Ford's Theatre to Close for Renovations

By Michael E. Ruane
Washington Post Staff Writer
Friday, June 1, 2007

Ford's Theatre, the site of President Abraham Lincoln's assassination and one of Washington's premier tourist stops, will close today for an 18-month renovation, the National Park Service said late yesterday.

The theater, at 511 10th St. NW, will get an $8.5 million upgrade that will include its first elevator, new restrooms and renovations to the heating, air conditioning, lighting and sound systems, the Park Service said.

It will be the biggest renovation to the 144-year-old theater since it underwent restoration in the 1960s, said Park Service spokesman Bill Line, and is being done to improve access for the disabled and to enhance and modernize the theater.

Although the announcement was made with little public fanfare, Line said the Park Service has alerted tour operators that Ford's was to be closed. He noted that Petersen House, the home across the street where Lincoln died, would still be open to tourists.

The Park Service hopes the theater will reopen in November 2008. About 1 million people visit each year.

Lincoln was shot in the back of the head the evening of April 14, 1865, as he sat with his wife in a private box watching the comedy "Our American Cousin."

The assassin was the well-known actor John Wilkes Booth, a Confederate sympathizer who was enraged over the South's defeat in the Civil War. The main Confederate army had surrendered five days before. Booth crept into Lincoln's box and shot him with a derringer. Lincoln was carried to the Petersen house and died the next morning at 7:22.

In addition to being a historic site, Ford's also is a working theater. Four shows are produced annually during the September-to-June theater season, said Hannah Olanoff, marketing and communications director for the Ford's Theatre Society, which puts on the performances.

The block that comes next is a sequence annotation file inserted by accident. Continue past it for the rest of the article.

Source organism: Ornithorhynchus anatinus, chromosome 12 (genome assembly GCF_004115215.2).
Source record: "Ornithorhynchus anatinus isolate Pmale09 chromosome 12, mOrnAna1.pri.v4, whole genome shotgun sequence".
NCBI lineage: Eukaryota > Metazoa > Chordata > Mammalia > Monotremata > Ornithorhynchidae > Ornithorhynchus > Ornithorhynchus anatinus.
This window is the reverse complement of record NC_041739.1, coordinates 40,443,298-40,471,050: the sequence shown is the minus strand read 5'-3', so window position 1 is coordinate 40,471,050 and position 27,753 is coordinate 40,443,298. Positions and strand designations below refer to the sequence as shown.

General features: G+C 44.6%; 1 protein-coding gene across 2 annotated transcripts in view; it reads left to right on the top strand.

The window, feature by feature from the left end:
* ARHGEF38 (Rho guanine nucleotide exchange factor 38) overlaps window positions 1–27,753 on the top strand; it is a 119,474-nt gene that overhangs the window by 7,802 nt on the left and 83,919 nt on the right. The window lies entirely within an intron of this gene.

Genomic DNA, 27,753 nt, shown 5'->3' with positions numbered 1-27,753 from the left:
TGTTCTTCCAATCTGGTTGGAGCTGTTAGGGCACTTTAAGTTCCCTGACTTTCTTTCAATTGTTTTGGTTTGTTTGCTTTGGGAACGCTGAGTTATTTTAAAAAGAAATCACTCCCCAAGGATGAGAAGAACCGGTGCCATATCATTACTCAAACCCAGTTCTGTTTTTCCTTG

"We're going to improve overall the visitor's experience," she said yesterday evening, adding that the renovations should not be intrusive. "Hopefully a lot of it will be invisible, but parts of it will be visible."

She said the society has cleared its calendar for the coming season, except for its annual holiday production of "A Christmas Carol," which will go on as usual from late November through December. It's "our annual holiday tradition," she said.

The theater is a "national treasure," Olanoff said. "And in order to preserve it, in order to keep it around for the thousands of people who come here locally and from across the country and enjoy it as a working theater, we need to take care of it.

"It's in everyone's interest to get the theater back open and in the best condition possible," she said. "This is the best plan for everyone to get the work done."

Line, the Park Service spokesman, said the assassination artifacts in the theater's basement museum will be put into storage.

The theater, which also served as an army medical museum and then a pension office, underwent a major renovation from 1964 to 1968. It reopened Jan. 21, 1968, with a dedication speech by Vice President Hubert H. Humphrey.

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